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Russian Poetry: Ivan Krylov

Russian Poetry: Ivan Krylov

Ivan Krylov (1769-1844)

Ivan Andreevich Krylov was a Russian poet, fabulist, translator, and writer. He is the author of more than 200 fables. While many of his earlier fables were based on Aesop’s and La Fontaine’s, later ones were original, often with a satirical bent.

Swan, Pike and Crawfish

When partners can't agree
Their dealings come to naught
And trouble is their labor's only fruit.

____________

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Once Crawfish, Swan and Pike
Set out to pull a loaded cart,
And all together settled in the traces;
They pulled with all their might, but still the cart refused to budge!
The load it seemed was not too much for them:
           Yet Crawfish scrambled backwards,
Swan strained up skywards, Pike pulled toward the sea.
Who's guilty here and who is right is
                                                   not for us to say-
But anyway the cart's still there today.

Quartet

A Rascal-Monkey
             Donkey
             Billy Goat
      And klunky Bear
      Set out to play a string Quartet.
 They found some scores, viola, bass, two violins
     And sat down in a lea beneath a linden tree
     To charm the world with art.
 They struck their strings, and sawed with all their heart.
 No luck. "Arrete, my fellows, stop!" shouts Monkey, 
                                      "Wait!"
 How can the music play when you're not sitting straight?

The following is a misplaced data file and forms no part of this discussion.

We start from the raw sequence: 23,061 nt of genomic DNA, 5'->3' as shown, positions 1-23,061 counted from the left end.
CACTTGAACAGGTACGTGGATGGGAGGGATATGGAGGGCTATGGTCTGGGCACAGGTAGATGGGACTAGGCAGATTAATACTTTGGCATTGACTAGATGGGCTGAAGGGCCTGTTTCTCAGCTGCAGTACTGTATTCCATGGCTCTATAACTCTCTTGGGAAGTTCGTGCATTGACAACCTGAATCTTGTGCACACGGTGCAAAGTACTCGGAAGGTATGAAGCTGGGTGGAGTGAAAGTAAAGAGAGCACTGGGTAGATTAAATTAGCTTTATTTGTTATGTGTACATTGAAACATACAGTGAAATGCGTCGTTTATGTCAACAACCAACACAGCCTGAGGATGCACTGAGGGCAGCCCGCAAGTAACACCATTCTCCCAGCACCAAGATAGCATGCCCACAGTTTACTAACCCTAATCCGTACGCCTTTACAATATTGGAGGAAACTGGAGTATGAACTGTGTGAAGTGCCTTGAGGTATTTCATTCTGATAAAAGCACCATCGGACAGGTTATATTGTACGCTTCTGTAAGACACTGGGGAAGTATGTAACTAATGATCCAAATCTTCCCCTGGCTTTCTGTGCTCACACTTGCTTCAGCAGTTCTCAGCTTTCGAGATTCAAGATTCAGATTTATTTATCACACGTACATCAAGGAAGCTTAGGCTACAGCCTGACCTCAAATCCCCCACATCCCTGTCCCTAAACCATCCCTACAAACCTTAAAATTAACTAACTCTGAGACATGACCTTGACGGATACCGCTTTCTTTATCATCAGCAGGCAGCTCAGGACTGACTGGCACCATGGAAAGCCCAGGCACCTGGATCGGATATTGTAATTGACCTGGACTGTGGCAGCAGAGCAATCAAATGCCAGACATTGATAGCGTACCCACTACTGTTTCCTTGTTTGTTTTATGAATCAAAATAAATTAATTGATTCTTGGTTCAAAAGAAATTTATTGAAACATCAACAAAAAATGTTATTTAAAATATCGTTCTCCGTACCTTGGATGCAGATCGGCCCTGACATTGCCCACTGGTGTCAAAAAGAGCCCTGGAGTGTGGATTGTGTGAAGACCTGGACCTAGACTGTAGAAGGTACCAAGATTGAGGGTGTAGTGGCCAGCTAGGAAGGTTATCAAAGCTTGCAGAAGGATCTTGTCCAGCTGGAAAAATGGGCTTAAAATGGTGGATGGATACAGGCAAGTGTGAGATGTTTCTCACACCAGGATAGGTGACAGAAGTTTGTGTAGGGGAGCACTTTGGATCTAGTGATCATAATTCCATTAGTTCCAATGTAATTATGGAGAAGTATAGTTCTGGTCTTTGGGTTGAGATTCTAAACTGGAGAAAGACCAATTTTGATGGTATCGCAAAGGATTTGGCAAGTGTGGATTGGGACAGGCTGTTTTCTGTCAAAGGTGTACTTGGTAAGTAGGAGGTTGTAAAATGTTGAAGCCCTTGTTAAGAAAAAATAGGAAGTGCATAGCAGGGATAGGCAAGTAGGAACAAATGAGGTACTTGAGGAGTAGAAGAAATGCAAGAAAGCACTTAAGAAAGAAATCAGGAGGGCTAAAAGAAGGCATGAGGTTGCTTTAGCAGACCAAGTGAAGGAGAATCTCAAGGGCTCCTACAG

You, Bearie, opposite viola move your bass,
       As primo, I'll sit opposite secundo's face
       And then some music will take place.
       We'll make the hills and forests dance!"
       They took their seats and started the Quartet,
       And once again it came to nyet.
       "Hold on! I know the secret!"
       Shouts Donkey, "It is bound to come out fine
              If everyone sits in a line."
 They followed Donkey's plan and settled in a row;
    But even so, the music would not go. 
 More fiercely than before they argued then
                     About
        Who should be sitting where.
A nightingale, in passing, chanced the noise to hear. 
At once, they turned to her to solve their problem.
The pleaded, "Please, spare us some time
To make of our quartet a paradigm:
We have our instruments and scores,
                    Just tell us how to sit!"
 "For making music, you must have the knack
        And ears more musical than yours,"
        The nightingale comes back,
        "And you, my friends, no matter your positions, 
        Will never be musicians!"
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